The latest job loss figures for the sector have been published. The number of people employed in commercial, applied archaeology has increased slightly (by 0.4%) over the six months to October 2011.
Levels of staff turnover are relatively low, and employers believe that the majority of people who have lost jobs in archaeology in the last six months have remained within the sector.
Salaries have not risen in line with inflation in the six months to October 2011, and therefore have typically fallen in real terms.
Significant numbers of archaeological businesses have subsidiary offices located elsewhere in the United Kingdom.
Financially, companies are turning over slightly more revenue in 2010-11 than in 2009-10. Profitability is low. Where available, information suggests that the majority of revenue is derived from carrying out field investigation and post-fieldwork analysis.
Business confidence, as measured through reported future expectations, remains low. A minority of organisations expect to substantially expand their business in the next twelve months.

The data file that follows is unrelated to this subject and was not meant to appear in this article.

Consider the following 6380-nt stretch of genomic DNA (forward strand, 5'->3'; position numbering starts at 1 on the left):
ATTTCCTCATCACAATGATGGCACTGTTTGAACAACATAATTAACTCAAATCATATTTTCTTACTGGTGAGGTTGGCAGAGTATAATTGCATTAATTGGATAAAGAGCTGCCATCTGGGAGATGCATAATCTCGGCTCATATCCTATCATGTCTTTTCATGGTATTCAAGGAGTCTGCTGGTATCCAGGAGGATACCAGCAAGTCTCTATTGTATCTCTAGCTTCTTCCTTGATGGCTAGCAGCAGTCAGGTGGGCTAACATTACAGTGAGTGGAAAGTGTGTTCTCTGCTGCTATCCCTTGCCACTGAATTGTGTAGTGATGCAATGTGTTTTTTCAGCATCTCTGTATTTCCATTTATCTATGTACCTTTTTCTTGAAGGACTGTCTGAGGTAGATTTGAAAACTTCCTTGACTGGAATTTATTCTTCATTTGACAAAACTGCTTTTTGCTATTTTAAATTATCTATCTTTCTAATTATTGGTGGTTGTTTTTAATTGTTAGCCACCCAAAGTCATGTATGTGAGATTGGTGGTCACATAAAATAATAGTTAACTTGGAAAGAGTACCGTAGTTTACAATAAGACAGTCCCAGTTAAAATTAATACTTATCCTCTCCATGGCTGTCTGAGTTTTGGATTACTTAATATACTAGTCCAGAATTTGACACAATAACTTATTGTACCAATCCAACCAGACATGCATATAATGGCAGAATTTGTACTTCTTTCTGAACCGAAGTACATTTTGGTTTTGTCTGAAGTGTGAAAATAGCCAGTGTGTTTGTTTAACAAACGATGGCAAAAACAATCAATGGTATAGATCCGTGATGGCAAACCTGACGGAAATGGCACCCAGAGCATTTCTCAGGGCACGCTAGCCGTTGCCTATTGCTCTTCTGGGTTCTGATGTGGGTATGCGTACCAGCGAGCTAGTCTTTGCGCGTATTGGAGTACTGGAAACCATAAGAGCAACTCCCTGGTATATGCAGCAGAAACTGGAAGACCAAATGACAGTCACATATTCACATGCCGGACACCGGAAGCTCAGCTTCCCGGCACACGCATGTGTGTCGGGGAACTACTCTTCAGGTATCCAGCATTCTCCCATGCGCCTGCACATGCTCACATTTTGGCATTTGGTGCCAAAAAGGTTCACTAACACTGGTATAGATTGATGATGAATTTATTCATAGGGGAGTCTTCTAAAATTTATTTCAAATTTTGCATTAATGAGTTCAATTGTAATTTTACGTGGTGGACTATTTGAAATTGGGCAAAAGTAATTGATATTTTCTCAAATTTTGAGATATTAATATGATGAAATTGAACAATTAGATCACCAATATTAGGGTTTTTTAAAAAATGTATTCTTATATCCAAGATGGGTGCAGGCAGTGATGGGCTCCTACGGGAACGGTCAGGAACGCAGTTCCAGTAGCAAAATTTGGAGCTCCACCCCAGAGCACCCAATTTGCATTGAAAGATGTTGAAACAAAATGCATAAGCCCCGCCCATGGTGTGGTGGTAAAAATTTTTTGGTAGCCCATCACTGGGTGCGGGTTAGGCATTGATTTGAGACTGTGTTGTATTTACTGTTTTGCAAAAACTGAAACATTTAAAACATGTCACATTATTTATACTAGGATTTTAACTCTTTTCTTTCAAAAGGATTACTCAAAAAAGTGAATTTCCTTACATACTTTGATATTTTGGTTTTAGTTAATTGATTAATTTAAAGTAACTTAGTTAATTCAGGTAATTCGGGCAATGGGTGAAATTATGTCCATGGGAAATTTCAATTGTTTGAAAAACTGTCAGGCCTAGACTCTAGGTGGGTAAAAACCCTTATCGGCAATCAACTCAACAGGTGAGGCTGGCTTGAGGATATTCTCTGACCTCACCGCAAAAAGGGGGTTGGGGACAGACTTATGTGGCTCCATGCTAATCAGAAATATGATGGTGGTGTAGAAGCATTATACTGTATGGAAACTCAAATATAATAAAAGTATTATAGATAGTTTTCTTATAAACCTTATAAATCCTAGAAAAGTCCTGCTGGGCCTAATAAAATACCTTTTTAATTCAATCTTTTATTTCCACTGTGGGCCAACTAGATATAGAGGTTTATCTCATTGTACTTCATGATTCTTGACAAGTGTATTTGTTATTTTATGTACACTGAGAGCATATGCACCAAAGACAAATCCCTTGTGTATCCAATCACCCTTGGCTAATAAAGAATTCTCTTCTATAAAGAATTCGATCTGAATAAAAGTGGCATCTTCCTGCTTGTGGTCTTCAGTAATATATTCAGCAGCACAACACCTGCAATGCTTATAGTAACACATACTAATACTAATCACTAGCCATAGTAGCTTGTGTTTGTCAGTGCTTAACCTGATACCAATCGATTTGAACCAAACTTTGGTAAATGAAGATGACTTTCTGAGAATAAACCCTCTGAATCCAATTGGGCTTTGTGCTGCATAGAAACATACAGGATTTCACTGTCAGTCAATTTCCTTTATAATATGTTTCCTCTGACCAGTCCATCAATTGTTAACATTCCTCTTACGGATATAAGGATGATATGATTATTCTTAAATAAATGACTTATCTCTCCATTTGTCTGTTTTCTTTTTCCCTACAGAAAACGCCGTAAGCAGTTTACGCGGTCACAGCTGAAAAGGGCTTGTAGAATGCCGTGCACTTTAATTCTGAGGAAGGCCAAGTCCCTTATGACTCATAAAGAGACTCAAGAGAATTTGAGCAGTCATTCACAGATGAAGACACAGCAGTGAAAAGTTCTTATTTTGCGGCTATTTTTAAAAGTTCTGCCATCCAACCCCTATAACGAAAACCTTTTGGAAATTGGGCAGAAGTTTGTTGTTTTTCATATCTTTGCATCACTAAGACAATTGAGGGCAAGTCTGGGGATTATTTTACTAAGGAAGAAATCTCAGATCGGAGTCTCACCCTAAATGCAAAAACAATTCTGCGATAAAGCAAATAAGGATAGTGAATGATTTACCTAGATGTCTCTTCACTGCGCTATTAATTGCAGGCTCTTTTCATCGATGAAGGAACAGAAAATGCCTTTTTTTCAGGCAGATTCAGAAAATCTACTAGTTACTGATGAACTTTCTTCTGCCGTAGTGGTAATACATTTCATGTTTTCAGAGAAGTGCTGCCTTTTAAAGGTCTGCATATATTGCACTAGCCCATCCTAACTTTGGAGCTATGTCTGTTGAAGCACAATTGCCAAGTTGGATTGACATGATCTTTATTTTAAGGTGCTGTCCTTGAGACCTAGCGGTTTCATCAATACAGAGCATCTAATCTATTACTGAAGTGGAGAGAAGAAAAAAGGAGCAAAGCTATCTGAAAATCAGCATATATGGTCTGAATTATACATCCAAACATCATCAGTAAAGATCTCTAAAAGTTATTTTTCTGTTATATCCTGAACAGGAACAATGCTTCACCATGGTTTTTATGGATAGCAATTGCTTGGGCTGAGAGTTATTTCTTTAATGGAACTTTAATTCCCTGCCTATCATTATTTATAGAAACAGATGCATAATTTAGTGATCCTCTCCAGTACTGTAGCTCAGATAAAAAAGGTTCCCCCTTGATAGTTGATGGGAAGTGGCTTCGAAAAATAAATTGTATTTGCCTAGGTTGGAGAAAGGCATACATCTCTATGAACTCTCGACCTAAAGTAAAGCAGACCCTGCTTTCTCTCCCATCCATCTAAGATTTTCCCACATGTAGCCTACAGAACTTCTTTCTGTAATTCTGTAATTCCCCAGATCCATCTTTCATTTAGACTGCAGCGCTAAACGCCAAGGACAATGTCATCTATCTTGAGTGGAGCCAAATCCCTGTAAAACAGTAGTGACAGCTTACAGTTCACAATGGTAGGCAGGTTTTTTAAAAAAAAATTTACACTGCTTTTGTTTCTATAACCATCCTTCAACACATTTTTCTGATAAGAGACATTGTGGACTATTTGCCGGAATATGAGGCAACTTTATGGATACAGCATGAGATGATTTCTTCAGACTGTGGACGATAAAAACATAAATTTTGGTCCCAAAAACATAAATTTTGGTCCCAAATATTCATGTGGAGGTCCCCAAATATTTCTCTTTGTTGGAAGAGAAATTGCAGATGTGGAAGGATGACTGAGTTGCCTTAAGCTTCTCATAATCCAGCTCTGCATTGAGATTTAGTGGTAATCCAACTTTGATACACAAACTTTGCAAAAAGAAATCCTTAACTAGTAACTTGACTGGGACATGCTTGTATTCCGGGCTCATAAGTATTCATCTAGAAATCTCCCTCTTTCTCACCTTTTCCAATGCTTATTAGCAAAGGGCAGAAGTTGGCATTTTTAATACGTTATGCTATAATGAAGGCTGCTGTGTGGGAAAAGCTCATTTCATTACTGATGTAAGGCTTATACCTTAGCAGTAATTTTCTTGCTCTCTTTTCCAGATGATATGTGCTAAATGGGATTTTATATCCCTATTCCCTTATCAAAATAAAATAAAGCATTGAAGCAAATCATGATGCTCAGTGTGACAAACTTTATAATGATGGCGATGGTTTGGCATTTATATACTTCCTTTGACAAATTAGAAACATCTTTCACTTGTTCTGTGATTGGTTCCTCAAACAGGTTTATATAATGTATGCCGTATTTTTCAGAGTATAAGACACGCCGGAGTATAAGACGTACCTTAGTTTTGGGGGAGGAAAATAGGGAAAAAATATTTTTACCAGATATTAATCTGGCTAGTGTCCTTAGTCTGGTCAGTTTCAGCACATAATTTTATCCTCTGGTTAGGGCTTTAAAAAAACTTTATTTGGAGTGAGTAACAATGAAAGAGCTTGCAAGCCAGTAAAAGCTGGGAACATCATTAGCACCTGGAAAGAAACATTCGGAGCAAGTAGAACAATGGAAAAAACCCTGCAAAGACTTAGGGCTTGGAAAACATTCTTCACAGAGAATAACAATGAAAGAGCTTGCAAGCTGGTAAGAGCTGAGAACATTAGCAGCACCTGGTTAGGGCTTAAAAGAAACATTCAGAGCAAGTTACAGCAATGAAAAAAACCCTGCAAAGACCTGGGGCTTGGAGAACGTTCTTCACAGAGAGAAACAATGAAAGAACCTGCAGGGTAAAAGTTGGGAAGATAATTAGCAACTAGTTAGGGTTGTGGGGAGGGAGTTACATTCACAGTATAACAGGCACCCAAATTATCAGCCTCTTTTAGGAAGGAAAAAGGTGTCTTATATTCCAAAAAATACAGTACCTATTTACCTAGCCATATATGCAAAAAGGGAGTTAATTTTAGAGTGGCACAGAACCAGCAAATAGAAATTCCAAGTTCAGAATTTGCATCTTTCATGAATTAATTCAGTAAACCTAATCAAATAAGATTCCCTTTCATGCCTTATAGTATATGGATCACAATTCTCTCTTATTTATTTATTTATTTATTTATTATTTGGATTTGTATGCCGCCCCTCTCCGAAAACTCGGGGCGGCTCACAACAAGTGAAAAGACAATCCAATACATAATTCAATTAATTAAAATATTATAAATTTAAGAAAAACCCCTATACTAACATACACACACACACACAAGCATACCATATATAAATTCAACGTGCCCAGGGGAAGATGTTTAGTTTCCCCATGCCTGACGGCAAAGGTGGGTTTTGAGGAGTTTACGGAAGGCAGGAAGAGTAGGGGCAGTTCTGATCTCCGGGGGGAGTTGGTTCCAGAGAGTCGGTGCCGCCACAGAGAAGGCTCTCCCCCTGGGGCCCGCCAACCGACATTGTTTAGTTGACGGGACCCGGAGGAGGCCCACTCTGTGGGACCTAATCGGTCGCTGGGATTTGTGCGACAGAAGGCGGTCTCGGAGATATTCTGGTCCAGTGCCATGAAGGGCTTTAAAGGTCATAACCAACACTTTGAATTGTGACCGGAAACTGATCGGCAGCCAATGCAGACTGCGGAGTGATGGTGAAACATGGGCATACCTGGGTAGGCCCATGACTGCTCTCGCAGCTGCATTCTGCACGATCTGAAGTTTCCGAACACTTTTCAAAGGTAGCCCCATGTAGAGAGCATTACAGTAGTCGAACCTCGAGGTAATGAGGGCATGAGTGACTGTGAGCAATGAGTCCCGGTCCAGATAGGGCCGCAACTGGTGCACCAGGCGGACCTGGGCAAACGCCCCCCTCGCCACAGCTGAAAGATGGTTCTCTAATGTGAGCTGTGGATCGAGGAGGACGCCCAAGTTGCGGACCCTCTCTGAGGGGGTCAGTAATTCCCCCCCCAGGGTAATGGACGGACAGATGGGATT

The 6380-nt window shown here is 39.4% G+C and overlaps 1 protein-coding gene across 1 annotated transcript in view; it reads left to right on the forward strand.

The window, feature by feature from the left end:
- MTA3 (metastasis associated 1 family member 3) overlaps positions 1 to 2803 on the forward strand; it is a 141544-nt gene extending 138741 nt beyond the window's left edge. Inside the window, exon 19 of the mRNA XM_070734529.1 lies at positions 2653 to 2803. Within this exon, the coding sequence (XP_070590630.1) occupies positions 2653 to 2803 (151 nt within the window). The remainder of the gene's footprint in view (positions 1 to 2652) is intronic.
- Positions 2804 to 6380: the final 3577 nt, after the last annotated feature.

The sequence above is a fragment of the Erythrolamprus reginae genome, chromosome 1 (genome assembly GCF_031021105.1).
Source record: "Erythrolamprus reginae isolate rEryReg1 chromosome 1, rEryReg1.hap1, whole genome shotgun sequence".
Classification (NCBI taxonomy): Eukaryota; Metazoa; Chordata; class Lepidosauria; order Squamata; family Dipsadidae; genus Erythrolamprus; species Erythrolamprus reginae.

Skills losses are commonly reported in the areas of fieldwork and post-fieldwork analysis, but these are both areas where skills shortages are being addressed through organisations bringing in outside expertise and through investment in staff training. One area where there is a skills issue that is only being addressed through buying-in expertise is in conservation, where organisations are investing relatively little in training. Overall, respondents considered that post-fieldwork analysis and conservation were the two areas with the most significant sector-wide skills shortages.
A minority of respondents had previously supported an employee getting an NVQ, although the majority say that they would consider supporting someone in the future.